J.C. Moreno García, “Review of Naguib Kanawati and Mahmud Abder-Raziq, The Teti
Cemetery at Saqqara. Volume VI: The Tomb of Nikauisesi (The Australian Centre for
Egyptology: Reports 14; Warminster 2000),” BiOr 59 (2002): 509–20.

© 2013 Koninklijke Brill NV ISBN 978-90-04-24952-3


the ‘other’ administration 1033

Here favoritism, rivalries, and intrigues made possible a quicker circu-


lation of power and of high positions among a plethora of candidates,
and any durable concentration and distribution of power was certainly
problematic; that is why negotiation, carefully planned strategies, mas-
tery of the selected resources of interaction with peers (e.g., the court
culture: rhetoric, etiquette, ‘literature’, etc.),8 but also good luck, i.e.,
being in the right place at the right moment, went hand to hand. Such
a competitive environment gave the opportunity, both to the king and
to ambitious courtiers, to develop their own individual strategies and
to nourish politics, an aspect overshadowed by the official assertions
of the all-mighty and exclusive authority of the Pharaoh. As for the
provincial world, it displays a rather different configuration of author-
ity, as a reduced number of families (sometimes only a single enlarged
family) managed to control a locality or a province for generations,
even when the royal power collapsed and was subsequently restored.9
Thus, periods of political crisis and dynastic change may serve as lenses
through which phenomena that would have remained otherwise hid-
den under the appearance of institutional stability and political con-
tinuity are brought into focus. The advent of the 6th Dynasty is an
excellent case in point.

8
L. Coulon, “La rhétorique et ses fictions: Pouvoirs et duplicité du discours à
travers la littérature égyptienne du Moyen et du Nouvel Empire,” BIFAO 99 (1999):
103–32; Coulon, “Cour, courtisans et modèles éducatifs au Moyen Empire,” Egypte,
Afrique et Orient 26 (2002): 9–20; Coulon, “Célébrer l’élite, louer Pharaon: Éloquence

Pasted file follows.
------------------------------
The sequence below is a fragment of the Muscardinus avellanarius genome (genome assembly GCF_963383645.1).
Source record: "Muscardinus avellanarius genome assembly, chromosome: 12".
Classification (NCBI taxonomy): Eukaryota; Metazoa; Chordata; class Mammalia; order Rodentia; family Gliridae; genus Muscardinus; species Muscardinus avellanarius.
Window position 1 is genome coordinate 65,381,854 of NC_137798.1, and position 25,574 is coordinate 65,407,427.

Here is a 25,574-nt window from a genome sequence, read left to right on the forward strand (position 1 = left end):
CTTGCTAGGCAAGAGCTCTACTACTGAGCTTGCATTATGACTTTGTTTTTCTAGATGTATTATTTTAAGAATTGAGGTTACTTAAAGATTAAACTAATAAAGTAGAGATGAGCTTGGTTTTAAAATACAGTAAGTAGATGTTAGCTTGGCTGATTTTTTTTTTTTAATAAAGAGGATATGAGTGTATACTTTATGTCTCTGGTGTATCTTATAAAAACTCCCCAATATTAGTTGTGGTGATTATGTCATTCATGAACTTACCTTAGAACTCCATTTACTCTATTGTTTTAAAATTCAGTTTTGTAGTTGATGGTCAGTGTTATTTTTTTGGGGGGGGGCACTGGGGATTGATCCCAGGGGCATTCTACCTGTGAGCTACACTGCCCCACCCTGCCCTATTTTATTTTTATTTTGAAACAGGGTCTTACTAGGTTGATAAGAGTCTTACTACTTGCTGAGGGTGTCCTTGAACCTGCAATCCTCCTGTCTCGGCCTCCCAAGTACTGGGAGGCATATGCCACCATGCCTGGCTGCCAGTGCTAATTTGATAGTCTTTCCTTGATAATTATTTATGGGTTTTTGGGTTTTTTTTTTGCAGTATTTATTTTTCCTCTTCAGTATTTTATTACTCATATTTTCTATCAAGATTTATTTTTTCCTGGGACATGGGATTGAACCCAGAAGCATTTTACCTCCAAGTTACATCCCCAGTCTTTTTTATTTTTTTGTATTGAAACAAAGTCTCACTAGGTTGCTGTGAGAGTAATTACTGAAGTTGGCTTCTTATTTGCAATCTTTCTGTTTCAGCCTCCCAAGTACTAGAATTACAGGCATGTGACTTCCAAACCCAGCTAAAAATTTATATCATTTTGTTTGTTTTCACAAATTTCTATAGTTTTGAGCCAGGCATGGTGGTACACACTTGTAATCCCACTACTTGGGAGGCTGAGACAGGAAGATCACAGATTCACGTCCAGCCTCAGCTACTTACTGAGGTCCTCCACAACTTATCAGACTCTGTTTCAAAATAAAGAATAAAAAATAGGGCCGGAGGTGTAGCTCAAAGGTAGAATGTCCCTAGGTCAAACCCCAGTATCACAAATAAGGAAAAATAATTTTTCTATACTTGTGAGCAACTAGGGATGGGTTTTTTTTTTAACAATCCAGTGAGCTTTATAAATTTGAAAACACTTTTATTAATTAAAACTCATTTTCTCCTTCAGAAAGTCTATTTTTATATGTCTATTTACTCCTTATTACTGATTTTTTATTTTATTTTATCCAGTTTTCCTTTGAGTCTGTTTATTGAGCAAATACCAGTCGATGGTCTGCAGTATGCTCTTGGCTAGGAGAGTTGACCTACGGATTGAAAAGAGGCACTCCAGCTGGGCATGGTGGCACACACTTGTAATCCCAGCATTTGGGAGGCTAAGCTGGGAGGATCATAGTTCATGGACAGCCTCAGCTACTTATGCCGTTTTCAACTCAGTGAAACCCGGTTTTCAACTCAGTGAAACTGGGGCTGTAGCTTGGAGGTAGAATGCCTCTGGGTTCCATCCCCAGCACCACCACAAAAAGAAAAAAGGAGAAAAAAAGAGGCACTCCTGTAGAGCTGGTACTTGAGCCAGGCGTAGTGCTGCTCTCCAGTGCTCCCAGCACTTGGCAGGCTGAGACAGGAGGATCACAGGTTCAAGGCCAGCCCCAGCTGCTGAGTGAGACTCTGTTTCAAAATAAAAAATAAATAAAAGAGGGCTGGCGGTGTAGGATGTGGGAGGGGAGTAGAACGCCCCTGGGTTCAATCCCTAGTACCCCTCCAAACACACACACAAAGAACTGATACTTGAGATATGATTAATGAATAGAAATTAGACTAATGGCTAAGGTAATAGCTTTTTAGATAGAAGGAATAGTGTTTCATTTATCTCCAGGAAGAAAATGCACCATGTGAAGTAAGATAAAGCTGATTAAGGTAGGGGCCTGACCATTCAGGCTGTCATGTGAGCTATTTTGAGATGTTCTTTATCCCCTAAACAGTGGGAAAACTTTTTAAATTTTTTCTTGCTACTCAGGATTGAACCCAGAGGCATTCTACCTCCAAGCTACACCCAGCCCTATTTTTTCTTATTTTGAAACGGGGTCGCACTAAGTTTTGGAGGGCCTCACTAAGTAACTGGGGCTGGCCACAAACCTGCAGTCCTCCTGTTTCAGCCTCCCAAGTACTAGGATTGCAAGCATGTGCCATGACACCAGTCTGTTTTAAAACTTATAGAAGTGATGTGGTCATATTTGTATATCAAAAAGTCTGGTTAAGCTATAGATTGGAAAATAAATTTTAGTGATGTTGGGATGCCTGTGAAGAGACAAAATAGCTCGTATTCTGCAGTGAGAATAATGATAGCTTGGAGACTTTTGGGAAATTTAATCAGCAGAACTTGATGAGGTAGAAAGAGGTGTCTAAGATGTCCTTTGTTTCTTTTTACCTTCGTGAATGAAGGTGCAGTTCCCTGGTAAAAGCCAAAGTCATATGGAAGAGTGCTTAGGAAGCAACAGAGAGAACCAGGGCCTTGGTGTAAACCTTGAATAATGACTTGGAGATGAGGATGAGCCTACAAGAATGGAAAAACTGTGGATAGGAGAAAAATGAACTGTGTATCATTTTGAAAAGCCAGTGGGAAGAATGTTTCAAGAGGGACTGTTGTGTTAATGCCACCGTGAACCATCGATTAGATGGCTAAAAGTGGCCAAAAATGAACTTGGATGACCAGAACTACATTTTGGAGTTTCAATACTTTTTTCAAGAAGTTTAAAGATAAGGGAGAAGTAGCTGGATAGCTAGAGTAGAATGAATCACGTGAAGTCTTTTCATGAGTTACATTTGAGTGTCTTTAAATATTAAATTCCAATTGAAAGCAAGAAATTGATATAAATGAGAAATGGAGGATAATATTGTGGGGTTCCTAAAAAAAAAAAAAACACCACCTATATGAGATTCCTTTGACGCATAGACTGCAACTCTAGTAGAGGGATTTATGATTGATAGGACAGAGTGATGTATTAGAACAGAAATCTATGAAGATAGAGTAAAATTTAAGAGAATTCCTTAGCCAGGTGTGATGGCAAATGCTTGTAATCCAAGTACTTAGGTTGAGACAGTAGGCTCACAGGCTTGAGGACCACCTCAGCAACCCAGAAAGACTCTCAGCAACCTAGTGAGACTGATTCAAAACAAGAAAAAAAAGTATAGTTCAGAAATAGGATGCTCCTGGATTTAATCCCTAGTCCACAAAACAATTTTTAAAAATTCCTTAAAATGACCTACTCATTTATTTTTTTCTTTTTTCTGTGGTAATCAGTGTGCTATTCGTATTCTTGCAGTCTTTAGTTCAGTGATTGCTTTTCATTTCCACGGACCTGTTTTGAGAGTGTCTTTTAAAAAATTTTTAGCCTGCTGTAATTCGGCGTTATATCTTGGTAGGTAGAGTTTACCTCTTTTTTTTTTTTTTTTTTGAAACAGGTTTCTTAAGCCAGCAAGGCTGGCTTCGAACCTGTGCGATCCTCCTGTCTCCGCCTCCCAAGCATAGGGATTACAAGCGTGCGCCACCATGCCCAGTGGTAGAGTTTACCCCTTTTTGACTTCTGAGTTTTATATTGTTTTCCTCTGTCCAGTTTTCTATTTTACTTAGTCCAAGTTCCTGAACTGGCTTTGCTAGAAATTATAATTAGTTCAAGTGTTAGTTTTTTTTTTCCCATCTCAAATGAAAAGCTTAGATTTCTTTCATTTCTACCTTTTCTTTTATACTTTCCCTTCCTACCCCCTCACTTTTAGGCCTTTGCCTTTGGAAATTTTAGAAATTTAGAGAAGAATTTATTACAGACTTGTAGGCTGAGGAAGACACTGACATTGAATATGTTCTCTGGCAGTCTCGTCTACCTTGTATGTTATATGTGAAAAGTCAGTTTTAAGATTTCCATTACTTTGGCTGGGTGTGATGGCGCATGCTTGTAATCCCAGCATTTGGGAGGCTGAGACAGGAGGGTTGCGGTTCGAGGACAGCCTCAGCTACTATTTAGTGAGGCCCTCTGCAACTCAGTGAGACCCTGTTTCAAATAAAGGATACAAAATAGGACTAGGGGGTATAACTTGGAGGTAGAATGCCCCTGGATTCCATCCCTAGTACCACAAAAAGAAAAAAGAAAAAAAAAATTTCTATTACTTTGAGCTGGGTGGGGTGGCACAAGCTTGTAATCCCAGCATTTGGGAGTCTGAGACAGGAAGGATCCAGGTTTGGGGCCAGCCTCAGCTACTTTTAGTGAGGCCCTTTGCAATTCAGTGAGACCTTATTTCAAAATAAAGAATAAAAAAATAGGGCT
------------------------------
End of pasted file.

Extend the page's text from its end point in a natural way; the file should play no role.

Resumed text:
et cérémoniel de cour au Nouvel Empire,” in Élites et pouvoir en Égypte ancienne
(CRIPEL 28), ed. J.C. Moreno García (Villeneuve d’Ascq, 2010), 211–38; R. Gundlach
and A. Klug, Der ägyptische Hof des Neuen Reiches: Seine Gesellschaft und Kultur im
Spannungsfeld zwischen Innen- und Auβenpolitik (Wiesbaden, 2006); R. Gundlach,
Ch. Raedler, and S. Roth, “Der ägyptische Hof im Kontakt mit seiner vorderasiatischen
Nachbarn: Gesandte und Gesandtschaftswesen in der Zeit Ramses’ II,” in Prozesse des
Wandels in historischen Spannungsfeldern Nordostafrikas/Westasiens (Kulturelle und
sprachliche Kontakte 2), ed. W. Bisang, T. Bierschenk, D. Kreikenbom, and U. Verhoeven
(Würzburg, 2005), 39–68; K. Spence, “Court and Palace in Ancient Egypt: The Amarna
Period and Later Eighteenth Dynasty,” in The Court and Court Society in Ancient Mon-
archies, ed. A.J.S. Spawforth (Cambridge, 2007), 267–328; R. Gundlach and J.H. Taylor,
Egyptian Royal Residences: 4th Symposium of Egyptian Royal Ideology (Königtum,
Staat und Gesellschaft Früher Hochkulturen 4/1; Wiesbaden, 2009).
9
For some Old Kingdom examples, see J.C. Moreno García, “Temples, adminis-
tration provinciale et élites locales en Haute-Égypte: La contribution des inscriptions
rupestres pharaoniques de l’Ancien Empire,” in Séhel entre Égypte et Nubie: Inscrip-
tions rupestres et graffiti de l’époque pharaonique (Orientalia Monspeliensa 14), ed.
A. Gasse and V. Rondot (Montpellier, 2004), 7–22; Moreno García, “Deux familles de
potentats provinciaux et les assises de leur pouvoir: Elkab et El-Hawawish sous la VIe
dynastie,” RdÉ 56 (2005): 95–128.

© 2013 Koninklijke Brill NV ISBN 978-90-04-24952-3


1034 juan carlos moreno garcía

The end of the 5th Dynasty and the first reigns of the 6th seem
to have been one of such periods.10 Monumental art and architecture
exhibit hardly any trace of crisis and display an appearance of undis-
turbed stability. Yet data from the Memphite necropolis, as well as